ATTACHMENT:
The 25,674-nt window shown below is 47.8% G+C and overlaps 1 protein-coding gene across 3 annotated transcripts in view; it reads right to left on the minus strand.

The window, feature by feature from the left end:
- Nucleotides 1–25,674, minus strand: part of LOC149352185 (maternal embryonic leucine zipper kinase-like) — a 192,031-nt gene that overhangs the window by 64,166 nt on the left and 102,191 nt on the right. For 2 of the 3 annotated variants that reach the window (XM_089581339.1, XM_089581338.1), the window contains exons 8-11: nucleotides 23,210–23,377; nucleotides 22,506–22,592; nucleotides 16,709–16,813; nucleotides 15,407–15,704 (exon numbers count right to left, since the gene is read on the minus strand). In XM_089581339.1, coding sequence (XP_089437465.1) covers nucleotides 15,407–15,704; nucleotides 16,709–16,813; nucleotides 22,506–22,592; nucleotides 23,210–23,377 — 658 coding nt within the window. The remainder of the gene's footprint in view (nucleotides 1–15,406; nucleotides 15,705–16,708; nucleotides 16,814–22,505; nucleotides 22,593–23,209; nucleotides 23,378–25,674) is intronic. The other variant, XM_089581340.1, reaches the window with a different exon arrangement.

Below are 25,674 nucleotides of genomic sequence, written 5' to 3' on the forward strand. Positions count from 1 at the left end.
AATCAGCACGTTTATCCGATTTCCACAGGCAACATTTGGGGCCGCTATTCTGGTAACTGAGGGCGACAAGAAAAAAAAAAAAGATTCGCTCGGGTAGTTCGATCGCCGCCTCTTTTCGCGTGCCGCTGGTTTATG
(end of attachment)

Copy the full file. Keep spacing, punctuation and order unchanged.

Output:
The 25,674-nt window shown below is 47.8% G+C and overlaps 1 protein-coding gene across 3 annotated transcripts in view; it reads right to left on the minus strand.

The window, feature by feature from the left end:
- Nucleotides 1–25,674, minus strand: part of LOC149352185 (maternal embryonic leucine zipper kinase-like) — a 192,031-nt gene that overhangs the window by 64,166 nt on the left and 102,191 nt on the right. For 2 of the 3 annotated variants that reach the window (XM_089581339.1, XM_089581338.1), the window contains exons 8-11: nucleotides 23,210–23,377; nucleotides 22,506–22,592; nucleotides 16,709–16,813; nucleotides 15,407–15,704 (exon numbers count right to left, since the gene is read on the minus strand). In XM_089581339.1, coding sequence (XP_089437465.1) covers nucleotides 15,407–15,704; nucleotides 16,709–16,813; nucleotides 22,506–22,592; nucleotides 23,210–23,377 — 658 coding nt within the window. The remainder of the gene's footprint in view (nucleotides 1–15,406; nucleotides 15,705–16,708; nucleotides 16,814–22,505; nucleotides 22,593–23,209; nucleotides 23,378–25,674) is intronic. The other variant, XM_089581340.1, reaches the window with a different exon arrangement.

Below are 25,674 nucleotides of genomic sequence, written 5' to 3' on the forward strand. Positions count from 1 at the left end.
AATCAGCACGTTTATCCGATTTCCACAGGCAACATTTGGGGCCGCTATTCTGGTAACTGAGGGCGACAAGAAAAAAAAAAAAGATTCGCTCGGGTAGTTCGATCGCCGCCTCTTTTCGCGTGCCGCTGGTTTATG